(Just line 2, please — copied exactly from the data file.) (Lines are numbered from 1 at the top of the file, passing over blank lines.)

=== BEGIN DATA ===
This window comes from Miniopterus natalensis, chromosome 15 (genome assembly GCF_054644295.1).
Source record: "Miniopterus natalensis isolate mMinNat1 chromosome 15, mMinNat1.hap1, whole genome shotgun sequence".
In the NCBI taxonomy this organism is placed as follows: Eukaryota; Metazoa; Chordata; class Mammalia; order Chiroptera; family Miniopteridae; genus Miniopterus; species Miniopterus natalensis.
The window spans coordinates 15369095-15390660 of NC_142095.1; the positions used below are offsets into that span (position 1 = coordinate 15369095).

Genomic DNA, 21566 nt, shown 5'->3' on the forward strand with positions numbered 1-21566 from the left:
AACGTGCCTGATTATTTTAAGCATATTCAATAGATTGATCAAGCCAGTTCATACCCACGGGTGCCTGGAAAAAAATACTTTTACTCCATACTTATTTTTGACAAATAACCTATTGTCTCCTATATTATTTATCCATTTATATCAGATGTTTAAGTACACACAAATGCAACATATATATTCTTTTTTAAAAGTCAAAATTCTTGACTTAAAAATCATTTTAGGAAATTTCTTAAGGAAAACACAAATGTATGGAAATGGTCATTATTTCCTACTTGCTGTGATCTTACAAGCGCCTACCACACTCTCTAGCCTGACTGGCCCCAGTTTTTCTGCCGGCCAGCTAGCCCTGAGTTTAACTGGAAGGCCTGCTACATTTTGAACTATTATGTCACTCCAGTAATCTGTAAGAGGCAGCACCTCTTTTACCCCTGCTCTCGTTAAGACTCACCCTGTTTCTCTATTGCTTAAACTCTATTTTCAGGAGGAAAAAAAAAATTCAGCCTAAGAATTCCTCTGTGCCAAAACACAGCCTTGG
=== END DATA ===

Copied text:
Source record: "Miniopterus natalensis isolate mMinNat1 chromosome 15, mMinNat1.hap1, whole genome shotgun sequence".